LONDON • Google faces a record antitrust fine of around €3 billion (S$4.7 billion) from the European Commission in the coming weeks, The Sunday Telegraph has reported, an all-time-high payout surpassing the previous €1.1 billion imposed on microchip giant Intel.
The British newspaper cited sources saying officials are putting the finishing touches to the seven- year-long investigation, and plan to announce the fine as early as next month.
The maximum possible fine is around €6.6 billion, or a tenth of Google's total annual sales.
The move would be a blow to Google, a unit of Alphabet, which has fought European antitrust charges for seven years.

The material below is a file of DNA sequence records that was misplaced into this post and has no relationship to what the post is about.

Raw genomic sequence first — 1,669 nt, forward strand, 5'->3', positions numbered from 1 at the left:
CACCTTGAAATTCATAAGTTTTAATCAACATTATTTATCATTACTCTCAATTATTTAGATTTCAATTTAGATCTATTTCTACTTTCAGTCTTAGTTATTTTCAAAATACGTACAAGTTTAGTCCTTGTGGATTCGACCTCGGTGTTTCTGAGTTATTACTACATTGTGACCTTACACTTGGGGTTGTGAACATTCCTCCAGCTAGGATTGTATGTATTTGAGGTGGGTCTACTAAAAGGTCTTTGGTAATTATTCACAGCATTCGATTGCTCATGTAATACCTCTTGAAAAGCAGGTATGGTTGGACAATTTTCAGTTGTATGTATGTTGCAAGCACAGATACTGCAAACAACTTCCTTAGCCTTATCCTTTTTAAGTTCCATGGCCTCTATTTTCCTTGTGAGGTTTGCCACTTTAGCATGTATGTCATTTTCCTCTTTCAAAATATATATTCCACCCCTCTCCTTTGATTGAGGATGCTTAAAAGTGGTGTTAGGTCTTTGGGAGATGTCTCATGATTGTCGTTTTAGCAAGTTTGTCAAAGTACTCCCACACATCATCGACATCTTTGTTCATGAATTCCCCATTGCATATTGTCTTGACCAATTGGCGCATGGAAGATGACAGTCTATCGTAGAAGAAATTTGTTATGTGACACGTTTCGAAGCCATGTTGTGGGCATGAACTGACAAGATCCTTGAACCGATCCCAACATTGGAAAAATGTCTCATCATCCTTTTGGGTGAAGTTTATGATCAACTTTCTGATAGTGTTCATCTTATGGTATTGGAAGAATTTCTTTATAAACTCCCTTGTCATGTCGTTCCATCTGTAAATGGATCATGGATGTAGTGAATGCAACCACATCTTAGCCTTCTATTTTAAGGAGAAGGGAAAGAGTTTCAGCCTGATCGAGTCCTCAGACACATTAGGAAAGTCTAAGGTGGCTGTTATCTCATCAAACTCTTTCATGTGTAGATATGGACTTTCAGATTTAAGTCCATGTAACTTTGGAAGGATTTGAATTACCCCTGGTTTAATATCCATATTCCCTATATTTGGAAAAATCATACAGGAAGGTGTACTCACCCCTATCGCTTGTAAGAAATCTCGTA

The European Union, led by its tough antitrust policewoman Margrethe Vestager, has accused Google of promoting its shopping service in Internet searches at the expense of rival services in a case that has been dragging on.
Google also faces other probes in the region, including into its Android mobile operating system.
Both the European Commission and Google declined to comment.
Sources said last month that after three failed attempts at a compromise in the past six years, Google now has no plans to try to settle the allegations unless the EU watchdog changes its stance.
The firm has resisted forced changes to its algorithms and offered alternatives such as redesigned presentations of search results.
Google will also be banned from continuing to manipulate search results to favour itself and harm rivals, the newspaper said.